Bolster et al.  published a review that included studies that examined shift work under the NF framework. Six out of ten studies found a negative impact on the therapist's well-being. The deterioration in well-being was manifested in decreased sleep hours, increased fatigue, and increased stress. Two studies examined the effect on patient safety: one showed a decrease in diagnostic errors, while the other showed no difference in metrics such as length of stay, rehospitalizations and mortality .
Two additional studies examined the effect on the caregiver's health when setting rest hours on duty: one showed improvement in quality of sleep and duration of sleep, while the other showed no difference. These findings are inconsistent with the residents' perception in our study that working under such a model would improve quality of life.
Four out of 6 studies on the NF model showed a decrease in the quality of training. Our work showed a perception that changing to other models would not necessarily affect the training, which does not correspond with the findings of most of the published works.
Notably, several studies have been published that suggested that the physician’s well-being is lower under the NF model than under standard shifts with one shift every few days [16, 17]. Kelly et al.  also showed that under the NF model, specialized surgeons lose many hours of operating room time than when they have one shift every few days.
Over the last few years, the Israeli Medical Association (IMA) has been subjected to structural changes. Whereas in the past, decision making has been solely conducted by senior physicians and governmental personnel, recently residents have been introduced into IMA to proactively advance burning topics. These steps led to a position paper describing possible alternatives to the night shift model. As part of the residents’ struggle, in October 2021 many have signed their resignation as an act of disapproval against the burden of the long hour shifts, hoping that this act will encourage the ministry of health to move faster toward a new residency course. All the above events have renewed the discussion on this topic with some opponents questioning the benefit of changing the current format and expressing their concerns for the next generation of attending physicians in the post-night shifts era. This study presents real life insight to the resident’s perspective in a tertiary hospital in Israel and might add relevant data to this debate.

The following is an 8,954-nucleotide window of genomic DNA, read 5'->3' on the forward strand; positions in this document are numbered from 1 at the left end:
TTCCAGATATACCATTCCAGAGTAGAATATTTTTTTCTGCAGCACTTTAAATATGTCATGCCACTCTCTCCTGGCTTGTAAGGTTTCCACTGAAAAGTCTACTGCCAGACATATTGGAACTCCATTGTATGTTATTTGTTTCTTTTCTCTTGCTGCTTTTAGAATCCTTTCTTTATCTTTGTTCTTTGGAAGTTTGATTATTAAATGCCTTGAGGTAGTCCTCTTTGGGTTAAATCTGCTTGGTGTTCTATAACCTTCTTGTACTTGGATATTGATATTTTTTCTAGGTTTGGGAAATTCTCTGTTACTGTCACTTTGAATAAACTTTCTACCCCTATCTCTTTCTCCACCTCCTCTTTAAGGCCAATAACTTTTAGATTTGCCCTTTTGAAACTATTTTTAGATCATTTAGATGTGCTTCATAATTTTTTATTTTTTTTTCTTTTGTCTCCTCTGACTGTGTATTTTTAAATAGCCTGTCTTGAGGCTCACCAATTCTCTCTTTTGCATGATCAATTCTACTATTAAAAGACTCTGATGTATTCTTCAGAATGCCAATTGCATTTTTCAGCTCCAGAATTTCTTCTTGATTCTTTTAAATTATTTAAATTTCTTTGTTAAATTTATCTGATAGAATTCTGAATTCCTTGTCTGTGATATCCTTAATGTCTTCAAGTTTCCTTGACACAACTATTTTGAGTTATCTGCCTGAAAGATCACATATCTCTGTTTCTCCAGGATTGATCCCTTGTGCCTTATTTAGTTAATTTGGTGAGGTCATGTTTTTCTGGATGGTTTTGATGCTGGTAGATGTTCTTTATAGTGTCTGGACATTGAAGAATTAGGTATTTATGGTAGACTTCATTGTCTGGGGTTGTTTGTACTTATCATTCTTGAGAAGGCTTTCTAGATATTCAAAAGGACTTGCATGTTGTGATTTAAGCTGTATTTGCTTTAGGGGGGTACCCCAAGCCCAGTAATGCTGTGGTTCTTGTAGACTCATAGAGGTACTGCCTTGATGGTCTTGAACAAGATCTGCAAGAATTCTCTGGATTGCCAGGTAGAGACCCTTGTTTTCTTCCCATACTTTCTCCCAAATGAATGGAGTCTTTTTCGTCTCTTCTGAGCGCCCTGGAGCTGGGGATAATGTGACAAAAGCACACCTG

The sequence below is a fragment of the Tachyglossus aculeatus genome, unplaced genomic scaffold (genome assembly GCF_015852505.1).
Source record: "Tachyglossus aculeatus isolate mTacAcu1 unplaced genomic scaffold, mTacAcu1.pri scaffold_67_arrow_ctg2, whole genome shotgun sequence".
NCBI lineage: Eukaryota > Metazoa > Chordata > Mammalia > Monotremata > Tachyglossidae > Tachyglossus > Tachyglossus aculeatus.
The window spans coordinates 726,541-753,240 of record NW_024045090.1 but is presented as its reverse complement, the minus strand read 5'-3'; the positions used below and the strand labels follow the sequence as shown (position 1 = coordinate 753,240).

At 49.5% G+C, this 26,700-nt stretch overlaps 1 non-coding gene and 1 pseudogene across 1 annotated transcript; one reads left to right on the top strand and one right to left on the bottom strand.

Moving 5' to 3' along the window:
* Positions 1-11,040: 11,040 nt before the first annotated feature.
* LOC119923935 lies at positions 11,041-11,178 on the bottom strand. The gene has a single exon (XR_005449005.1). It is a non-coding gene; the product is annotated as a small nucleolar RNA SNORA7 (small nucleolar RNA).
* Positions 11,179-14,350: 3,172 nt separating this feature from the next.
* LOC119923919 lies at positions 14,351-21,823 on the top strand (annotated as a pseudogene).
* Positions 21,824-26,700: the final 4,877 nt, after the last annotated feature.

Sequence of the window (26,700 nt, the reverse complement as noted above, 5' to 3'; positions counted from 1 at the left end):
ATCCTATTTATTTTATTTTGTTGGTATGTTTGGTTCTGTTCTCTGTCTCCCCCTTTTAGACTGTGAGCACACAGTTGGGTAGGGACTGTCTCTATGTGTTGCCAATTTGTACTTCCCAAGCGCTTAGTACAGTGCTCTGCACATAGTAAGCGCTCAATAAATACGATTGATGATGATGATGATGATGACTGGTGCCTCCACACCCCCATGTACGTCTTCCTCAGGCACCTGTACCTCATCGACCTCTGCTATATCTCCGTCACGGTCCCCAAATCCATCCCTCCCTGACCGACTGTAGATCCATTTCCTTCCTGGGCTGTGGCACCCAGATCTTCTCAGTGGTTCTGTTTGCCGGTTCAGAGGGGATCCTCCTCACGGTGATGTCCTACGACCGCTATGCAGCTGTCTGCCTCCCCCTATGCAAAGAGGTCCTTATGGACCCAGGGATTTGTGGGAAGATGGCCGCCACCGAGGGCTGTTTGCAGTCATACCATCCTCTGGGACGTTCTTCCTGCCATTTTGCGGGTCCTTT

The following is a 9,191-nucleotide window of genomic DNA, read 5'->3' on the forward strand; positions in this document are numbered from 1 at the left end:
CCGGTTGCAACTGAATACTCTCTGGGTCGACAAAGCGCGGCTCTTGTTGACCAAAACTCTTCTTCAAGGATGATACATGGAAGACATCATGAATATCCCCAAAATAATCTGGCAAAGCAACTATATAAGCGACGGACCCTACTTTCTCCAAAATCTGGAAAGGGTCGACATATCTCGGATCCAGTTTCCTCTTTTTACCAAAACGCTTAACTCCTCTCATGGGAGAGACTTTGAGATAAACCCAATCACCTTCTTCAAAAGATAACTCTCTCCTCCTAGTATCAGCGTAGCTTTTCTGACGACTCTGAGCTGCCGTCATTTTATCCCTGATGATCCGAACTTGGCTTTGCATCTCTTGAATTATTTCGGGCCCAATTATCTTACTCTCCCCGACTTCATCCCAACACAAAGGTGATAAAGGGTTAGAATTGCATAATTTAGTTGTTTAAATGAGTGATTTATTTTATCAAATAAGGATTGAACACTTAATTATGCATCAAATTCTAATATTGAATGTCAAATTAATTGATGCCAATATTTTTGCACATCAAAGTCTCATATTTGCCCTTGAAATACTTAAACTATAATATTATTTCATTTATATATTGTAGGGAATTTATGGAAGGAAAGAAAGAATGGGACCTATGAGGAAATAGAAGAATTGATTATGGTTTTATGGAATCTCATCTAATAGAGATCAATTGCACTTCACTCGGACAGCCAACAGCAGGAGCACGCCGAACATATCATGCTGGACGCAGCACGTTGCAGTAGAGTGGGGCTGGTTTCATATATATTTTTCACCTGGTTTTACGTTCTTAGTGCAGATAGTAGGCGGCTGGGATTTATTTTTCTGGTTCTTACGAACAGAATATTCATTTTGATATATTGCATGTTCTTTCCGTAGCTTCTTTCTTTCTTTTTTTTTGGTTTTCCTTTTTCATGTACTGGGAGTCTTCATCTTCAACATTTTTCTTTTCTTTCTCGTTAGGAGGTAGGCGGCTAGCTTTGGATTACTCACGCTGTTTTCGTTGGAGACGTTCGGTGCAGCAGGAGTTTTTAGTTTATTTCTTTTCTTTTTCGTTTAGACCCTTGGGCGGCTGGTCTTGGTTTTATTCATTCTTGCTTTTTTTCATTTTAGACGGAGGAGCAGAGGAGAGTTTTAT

This work has a number of limitations. First, the responses were collected at a certain time point and not over time; therefore, specific events (such as the beginning of the COVID-19 pandemic) might have had a large effect on the residents’ responses. Another limitation is that the survey was conducted in only one hospital in northern Israel, while there may be differences among different parts of the country or among different health systems in different places in the world. Not all the optional night shift models were assessed in the questionnaire. Israel Medical Association (IMA) published on June 2021 a statement regarding optional night shift models. To note, in this document the first two options were presented: up to 15 (9:00PM-12:00PM) or up to 18 h (04:00PM-08:00AM) and the third was night floats version (18 h per shift and followed by 30 h rest) for a set period of time. Due to these time discrepancies, the options in our study were similar but not identical to IMA’s.
In conclusion, shortening shifts to 16 h is the preferred model for residents in medical professions and is perceived as having the potential to improve the balance between work and personal life without significantly impairing the degree of training. Most residents are not willing to reduce their income or increase the number of shifts in exchange for changing the existing shift model. Larger studies that include multiple hospitals as well as evaluations of residents’ opinions before and after different changes are warranted.
Availability of data and materials
The datasets used and/or analyzed during the current study are available from the corresponding author upon reasonable request.
European Working Time Directive
New England Journal of Medicine
Accreditation Council for Graduate Medical Education
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The authors thanks all the participants in this study and all members of Rambam Physicians Committee for their continuous support.
Ethics approval and consent to participate
We consulted extensively with the local IRB (Rambam Medical Center) who determined that our study did not need ethical approval.
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The authors declare that they have no competing interests.
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Apt, E., Regev, T., Shapira, J. et al. Residents’ perspective on duty hours at an Israeli tertiary hospital. Isr J Health Policy Res 11, 11 (2022). https://doi.org/10.1186/s13584-022-00521-0
- Night floats